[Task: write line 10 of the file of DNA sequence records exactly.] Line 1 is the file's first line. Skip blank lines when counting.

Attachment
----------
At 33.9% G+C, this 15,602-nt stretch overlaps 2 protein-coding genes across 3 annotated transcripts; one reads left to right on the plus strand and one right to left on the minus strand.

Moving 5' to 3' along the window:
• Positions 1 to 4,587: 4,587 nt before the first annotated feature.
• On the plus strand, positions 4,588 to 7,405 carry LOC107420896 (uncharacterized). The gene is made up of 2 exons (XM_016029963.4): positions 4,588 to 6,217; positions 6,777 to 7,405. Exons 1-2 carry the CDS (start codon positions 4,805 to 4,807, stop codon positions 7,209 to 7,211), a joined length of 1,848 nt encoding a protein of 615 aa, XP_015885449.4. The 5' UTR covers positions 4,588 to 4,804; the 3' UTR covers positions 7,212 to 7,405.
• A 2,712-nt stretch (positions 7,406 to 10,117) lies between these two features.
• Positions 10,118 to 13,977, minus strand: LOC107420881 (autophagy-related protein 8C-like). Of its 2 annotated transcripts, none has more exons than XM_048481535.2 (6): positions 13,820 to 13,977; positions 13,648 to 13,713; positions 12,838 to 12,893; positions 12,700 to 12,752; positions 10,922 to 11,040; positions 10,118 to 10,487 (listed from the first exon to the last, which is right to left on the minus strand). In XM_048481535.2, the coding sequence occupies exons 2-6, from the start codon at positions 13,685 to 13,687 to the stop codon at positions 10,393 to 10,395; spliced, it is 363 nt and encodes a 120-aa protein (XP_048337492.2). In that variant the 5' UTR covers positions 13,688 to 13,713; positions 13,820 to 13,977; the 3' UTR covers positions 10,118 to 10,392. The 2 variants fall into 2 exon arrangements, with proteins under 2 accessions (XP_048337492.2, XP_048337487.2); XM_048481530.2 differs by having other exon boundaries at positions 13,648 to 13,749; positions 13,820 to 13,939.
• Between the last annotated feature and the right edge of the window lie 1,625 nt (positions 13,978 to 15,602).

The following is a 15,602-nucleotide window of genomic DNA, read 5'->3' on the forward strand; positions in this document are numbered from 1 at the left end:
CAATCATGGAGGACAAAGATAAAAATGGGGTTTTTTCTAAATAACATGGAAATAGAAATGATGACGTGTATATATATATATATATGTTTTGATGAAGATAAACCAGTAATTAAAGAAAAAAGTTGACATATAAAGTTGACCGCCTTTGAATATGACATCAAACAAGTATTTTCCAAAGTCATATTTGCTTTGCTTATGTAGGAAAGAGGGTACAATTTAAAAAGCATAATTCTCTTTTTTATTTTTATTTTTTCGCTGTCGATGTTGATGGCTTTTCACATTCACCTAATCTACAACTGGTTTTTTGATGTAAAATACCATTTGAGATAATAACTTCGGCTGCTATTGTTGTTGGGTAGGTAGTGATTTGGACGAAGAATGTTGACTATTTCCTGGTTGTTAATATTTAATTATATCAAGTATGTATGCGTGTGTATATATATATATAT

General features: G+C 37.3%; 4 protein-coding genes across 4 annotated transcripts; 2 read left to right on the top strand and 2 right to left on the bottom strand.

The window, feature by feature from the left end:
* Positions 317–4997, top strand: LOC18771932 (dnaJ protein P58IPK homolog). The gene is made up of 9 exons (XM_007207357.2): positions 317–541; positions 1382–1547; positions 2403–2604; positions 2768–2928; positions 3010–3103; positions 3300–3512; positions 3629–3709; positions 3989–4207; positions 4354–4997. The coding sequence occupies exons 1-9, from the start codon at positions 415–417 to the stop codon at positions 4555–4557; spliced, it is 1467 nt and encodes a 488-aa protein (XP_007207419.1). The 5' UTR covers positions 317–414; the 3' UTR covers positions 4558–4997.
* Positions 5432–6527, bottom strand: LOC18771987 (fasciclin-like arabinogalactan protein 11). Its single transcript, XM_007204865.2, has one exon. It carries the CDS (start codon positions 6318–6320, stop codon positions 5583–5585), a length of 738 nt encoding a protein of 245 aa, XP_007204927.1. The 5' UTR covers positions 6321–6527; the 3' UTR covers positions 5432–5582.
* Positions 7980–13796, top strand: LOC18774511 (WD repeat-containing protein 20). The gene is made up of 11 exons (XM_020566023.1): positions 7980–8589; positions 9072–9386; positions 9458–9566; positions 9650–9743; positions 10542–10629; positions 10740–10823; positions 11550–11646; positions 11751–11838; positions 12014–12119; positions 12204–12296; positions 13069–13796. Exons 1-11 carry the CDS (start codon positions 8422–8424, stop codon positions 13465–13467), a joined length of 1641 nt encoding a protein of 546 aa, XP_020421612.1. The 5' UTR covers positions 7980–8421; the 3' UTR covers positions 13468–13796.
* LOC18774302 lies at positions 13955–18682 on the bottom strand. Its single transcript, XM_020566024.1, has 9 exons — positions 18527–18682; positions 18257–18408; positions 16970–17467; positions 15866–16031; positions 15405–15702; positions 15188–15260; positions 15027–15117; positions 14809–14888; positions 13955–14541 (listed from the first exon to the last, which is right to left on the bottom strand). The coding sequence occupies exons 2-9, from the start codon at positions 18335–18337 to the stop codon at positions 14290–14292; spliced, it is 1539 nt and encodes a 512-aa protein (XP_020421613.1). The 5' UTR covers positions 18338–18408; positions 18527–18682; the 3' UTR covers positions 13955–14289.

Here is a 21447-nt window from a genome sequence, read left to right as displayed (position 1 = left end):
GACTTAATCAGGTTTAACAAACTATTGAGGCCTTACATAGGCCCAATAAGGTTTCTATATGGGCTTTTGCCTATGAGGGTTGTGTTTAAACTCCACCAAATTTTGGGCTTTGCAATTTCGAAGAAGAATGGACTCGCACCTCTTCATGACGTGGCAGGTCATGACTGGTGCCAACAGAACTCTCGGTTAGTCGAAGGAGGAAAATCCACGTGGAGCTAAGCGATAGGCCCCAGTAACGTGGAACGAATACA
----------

General features: G+C 37.3%; 4 protein-coding genes across 4 annotated transcripts; 2 read left to right on the top strand and 2 right to left on the bottom strand.